Before the march past and official opening of the 2017 PCYC Nations of Origin rugby 7’s event in Raymond Terrace.

Kane Chester, 16, from Lemon Tree Passage with the Worimi flag.

Before the march past and official opening of the 2017 PCYC Nations of Origin rugby 7’s event in Raymond Terrace.

Before the march past and official opening of the 2017 PCYC Nations of Origin rugby 7’s event in Raymond Terrace. The officials.

The march past and official opening of the 2017 PCYC Nations of Origin rugby 7’s event in Raymond Terrace.

The march past and official opening of the 2017 PCYC Nations of Origin rugby 7’s event in Raymond Terrace.

The march past and official opening of the 2017 PCYC Nations of Origin rugby 7’s event in Raymond Terrace.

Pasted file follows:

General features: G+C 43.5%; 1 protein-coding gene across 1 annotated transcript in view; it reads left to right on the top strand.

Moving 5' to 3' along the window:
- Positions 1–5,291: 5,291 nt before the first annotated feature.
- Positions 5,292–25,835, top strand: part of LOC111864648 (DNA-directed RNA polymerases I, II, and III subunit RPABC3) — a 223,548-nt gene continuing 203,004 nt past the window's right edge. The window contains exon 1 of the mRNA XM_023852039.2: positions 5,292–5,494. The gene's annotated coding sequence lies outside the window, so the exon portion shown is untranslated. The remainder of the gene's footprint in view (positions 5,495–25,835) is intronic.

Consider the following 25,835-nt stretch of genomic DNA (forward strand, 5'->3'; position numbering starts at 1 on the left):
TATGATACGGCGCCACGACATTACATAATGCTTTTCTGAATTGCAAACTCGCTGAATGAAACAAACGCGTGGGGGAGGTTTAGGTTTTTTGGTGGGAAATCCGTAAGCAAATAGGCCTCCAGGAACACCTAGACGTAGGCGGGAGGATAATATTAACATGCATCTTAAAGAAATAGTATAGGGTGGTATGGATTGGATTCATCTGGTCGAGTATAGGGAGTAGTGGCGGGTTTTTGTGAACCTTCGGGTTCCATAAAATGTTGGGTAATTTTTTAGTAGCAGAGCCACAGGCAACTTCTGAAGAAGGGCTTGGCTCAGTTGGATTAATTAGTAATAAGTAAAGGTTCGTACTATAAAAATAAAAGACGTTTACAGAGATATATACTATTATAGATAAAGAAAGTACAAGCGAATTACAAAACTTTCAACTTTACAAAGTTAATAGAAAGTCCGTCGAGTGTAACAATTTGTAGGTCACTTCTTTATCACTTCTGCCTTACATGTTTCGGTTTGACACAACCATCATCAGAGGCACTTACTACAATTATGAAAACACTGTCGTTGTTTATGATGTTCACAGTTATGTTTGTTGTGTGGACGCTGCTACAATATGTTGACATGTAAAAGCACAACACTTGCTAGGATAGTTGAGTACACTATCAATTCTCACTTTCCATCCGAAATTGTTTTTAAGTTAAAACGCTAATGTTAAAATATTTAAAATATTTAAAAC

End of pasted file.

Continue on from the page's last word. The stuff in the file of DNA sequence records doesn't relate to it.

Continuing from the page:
The march past and official opening of the 2017 PCYC Nations of Origin rugby 7’s event in Raymond Terrace.

The march past and official opening of the 2017 PCYC Nations of Origin rugby 7’s event in Raymond Terrace. Wiradjuri East.

The march past and official opening of the 2017 PCYC Nations of Origin rugby 7’s event in Raymond Terrace. Kamilaroi North.

The official opening of the 2017 PCYC Nations of Origin rugby 7’s event in Raymond Terrace. Worimi man Lee Ridgeway performs the welcome to country.

The official opening of the 2017 PCYC Nations of Origin rugby 7’s event in Raymond Terrace.

The official opening of the 2017 PCYC Nations of Origin rugby 7’s event in Raymond Terrace.

Superintendent Phillip Flogel, commander of the NSW Youth Command, at the official opening of the 2017 PCYC Nations of Origin rugby 7’s event in Raymond Terrace.